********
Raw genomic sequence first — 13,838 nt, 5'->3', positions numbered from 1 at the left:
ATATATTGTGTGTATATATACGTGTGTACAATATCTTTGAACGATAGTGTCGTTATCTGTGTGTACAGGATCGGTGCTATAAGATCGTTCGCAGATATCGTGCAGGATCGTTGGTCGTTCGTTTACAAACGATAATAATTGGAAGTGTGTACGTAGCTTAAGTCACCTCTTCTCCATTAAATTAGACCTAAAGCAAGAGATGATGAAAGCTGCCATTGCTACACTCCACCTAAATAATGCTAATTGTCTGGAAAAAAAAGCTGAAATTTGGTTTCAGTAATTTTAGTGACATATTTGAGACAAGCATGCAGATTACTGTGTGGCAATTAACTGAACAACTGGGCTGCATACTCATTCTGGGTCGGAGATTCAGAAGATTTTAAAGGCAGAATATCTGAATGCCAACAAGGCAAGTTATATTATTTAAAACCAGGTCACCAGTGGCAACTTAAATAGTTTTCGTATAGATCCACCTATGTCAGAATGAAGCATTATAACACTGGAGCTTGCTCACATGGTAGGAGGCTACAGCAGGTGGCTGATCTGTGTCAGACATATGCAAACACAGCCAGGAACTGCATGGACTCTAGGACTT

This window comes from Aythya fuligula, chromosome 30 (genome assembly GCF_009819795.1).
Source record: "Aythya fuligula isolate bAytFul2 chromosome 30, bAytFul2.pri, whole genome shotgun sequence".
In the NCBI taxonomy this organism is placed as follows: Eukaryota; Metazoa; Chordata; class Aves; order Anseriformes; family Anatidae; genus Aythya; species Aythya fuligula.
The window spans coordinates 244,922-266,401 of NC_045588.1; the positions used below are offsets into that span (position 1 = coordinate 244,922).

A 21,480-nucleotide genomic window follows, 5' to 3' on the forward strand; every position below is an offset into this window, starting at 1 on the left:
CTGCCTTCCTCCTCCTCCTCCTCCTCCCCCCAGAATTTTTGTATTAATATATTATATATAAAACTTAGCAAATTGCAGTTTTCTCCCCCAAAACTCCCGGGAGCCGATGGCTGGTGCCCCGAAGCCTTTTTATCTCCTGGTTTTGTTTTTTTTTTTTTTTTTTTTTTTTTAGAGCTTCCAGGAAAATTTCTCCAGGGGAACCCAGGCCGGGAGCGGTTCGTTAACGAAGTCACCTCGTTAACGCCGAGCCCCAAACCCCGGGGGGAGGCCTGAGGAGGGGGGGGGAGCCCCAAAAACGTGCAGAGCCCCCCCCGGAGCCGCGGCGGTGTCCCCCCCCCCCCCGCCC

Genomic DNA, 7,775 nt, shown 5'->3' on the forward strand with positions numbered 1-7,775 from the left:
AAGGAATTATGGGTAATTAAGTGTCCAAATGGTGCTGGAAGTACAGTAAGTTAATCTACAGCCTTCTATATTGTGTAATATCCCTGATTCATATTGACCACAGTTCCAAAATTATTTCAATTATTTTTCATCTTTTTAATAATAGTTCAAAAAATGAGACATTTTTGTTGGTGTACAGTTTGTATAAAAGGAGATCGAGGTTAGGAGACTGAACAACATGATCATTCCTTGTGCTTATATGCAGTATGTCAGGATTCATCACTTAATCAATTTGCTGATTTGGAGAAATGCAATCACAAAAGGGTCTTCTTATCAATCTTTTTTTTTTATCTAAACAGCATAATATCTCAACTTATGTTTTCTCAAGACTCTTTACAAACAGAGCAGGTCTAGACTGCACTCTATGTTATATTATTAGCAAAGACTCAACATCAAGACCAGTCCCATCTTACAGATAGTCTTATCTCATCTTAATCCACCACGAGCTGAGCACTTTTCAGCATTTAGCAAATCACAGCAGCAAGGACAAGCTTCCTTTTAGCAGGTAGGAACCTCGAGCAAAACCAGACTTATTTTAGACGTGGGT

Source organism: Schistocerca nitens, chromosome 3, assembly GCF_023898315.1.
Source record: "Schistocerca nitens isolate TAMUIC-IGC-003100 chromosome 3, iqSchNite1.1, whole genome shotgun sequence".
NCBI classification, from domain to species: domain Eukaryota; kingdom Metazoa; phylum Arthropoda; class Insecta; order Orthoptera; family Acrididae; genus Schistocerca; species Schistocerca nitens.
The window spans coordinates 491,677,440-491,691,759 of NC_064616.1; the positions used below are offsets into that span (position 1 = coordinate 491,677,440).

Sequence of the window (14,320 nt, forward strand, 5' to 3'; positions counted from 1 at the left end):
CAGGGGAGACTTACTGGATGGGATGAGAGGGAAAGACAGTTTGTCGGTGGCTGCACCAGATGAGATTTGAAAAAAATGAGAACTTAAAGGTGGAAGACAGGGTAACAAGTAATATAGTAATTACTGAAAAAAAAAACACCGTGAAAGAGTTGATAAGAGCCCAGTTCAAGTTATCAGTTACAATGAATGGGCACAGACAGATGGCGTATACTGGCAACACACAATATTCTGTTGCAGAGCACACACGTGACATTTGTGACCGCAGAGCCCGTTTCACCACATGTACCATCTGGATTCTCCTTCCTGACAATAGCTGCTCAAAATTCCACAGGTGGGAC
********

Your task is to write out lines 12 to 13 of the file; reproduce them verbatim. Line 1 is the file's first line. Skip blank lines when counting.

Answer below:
Source record: "Schistocerca nitens isolate TAMUIC-IGC-003100 chromosome 3, iqSchNite1.1, whole genome shotgun sequence".
NCBI classification, from domain to species: domain Eukaryota; kingdom Metazoa; phylum Arthropoda; class Insecta; order Orthoptera; family Acrididae; genus Schistocerca; species Schistocerca nitens.